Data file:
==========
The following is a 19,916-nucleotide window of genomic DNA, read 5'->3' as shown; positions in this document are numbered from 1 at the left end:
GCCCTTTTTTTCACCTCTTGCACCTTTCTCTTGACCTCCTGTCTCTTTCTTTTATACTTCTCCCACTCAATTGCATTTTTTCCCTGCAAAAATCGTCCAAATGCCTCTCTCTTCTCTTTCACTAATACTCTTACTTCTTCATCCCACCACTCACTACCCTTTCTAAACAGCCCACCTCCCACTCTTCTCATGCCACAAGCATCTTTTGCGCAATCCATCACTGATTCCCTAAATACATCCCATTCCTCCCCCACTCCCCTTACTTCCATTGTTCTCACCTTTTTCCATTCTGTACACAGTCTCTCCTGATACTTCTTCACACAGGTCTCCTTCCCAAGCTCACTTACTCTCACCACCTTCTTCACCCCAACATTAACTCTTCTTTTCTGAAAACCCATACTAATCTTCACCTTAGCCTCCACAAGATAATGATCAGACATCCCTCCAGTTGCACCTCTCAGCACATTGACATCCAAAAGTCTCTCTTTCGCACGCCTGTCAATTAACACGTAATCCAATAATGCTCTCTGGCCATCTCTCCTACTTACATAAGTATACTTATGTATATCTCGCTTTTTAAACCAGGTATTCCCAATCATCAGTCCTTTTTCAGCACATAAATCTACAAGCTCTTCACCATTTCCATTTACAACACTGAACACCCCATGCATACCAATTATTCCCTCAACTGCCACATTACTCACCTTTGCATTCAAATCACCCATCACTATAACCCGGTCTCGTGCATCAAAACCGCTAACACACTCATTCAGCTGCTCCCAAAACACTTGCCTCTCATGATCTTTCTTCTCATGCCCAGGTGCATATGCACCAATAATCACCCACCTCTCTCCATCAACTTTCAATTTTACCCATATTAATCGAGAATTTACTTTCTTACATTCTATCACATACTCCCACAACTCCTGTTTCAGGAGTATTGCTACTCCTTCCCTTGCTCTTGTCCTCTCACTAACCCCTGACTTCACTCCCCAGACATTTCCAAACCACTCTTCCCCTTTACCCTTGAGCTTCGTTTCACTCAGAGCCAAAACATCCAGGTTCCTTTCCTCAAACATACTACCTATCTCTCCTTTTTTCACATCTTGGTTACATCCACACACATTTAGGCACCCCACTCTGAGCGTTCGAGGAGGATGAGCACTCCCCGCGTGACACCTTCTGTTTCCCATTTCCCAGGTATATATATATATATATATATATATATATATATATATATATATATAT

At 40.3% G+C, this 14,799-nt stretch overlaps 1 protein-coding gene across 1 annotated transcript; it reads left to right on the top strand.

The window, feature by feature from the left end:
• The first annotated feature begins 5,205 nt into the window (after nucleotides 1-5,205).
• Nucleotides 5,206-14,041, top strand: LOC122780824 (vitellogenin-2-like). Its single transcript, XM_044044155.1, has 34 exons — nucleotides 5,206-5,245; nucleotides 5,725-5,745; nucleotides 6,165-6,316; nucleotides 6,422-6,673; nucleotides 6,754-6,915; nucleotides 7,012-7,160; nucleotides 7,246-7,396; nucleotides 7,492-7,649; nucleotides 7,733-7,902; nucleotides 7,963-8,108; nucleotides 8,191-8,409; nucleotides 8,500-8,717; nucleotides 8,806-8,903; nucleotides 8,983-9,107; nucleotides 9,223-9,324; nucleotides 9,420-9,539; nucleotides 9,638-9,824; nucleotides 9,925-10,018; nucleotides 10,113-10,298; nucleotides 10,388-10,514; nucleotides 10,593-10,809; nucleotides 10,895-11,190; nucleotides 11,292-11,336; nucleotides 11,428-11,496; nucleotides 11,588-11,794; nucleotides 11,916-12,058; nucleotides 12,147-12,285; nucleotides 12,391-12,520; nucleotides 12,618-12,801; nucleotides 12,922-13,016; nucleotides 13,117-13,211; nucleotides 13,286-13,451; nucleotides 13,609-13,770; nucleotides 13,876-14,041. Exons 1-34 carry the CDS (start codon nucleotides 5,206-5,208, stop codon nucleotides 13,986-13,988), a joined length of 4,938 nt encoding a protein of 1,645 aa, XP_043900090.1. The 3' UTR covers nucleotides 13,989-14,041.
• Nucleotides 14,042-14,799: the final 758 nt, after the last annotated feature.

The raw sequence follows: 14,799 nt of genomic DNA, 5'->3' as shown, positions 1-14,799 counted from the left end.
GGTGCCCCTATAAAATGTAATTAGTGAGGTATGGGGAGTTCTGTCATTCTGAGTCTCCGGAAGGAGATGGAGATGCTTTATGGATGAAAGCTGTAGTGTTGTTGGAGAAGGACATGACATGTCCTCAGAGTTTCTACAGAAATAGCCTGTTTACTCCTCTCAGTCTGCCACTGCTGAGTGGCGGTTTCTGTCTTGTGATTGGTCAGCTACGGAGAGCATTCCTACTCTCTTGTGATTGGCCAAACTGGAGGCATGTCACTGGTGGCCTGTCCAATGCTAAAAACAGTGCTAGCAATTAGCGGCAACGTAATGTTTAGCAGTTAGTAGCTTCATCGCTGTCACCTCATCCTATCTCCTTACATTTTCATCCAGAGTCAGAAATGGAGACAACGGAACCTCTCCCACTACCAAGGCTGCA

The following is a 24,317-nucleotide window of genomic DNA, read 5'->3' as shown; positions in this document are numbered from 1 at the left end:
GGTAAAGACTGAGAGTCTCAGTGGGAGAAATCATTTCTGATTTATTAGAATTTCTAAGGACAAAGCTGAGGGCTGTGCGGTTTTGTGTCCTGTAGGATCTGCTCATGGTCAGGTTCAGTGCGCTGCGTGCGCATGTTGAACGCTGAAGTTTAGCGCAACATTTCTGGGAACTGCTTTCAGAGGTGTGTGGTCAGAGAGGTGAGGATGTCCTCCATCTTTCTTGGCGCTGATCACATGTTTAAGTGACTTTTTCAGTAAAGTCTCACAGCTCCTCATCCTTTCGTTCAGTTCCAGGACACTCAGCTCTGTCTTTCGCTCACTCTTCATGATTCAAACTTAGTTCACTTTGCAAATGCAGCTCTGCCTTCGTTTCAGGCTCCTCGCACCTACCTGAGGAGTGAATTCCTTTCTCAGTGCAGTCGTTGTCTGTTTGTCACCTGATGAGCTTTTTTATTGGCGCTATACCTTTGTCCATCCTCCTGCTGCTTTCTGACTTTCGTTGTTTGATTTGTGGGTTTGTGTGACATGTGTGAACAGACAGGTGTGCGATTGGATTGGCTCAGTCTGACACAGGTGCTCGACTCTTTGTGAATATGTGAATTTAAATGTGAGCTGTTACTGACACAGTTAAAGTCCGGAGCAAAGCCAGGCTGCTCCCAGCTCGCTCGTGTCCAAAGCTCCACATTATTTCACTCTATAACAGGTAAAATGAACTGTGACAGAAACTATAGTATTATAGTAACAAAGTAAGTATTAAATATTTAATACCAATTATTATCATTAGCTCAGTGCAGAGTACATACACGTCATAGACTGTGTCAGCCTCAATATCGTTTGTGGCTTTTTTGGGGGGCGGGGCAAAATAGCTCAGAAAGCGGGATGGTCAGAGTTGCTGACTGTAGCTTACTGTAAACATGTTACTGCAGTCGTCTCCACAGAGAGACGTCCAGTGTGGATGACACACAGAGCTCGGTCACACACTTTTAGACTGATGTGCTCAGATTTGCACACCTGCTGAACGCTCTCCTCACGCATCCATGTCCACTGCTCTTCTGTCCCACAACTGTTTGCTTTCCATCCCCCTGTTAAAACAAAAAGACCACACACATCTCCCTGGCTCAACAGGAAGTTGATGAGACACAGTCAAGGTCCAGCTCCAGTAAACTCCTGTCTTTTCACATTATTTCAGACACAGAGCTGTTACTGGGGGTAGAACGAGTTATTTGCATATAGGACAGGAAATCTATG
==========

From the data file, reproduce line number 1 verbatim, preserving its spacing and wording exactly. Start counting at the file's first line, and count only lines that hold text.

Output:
The following is a 19,916-nucleotide window of genomic DNA, read 5'->3' as shown; positions in this document are numbered from 1 at the left end: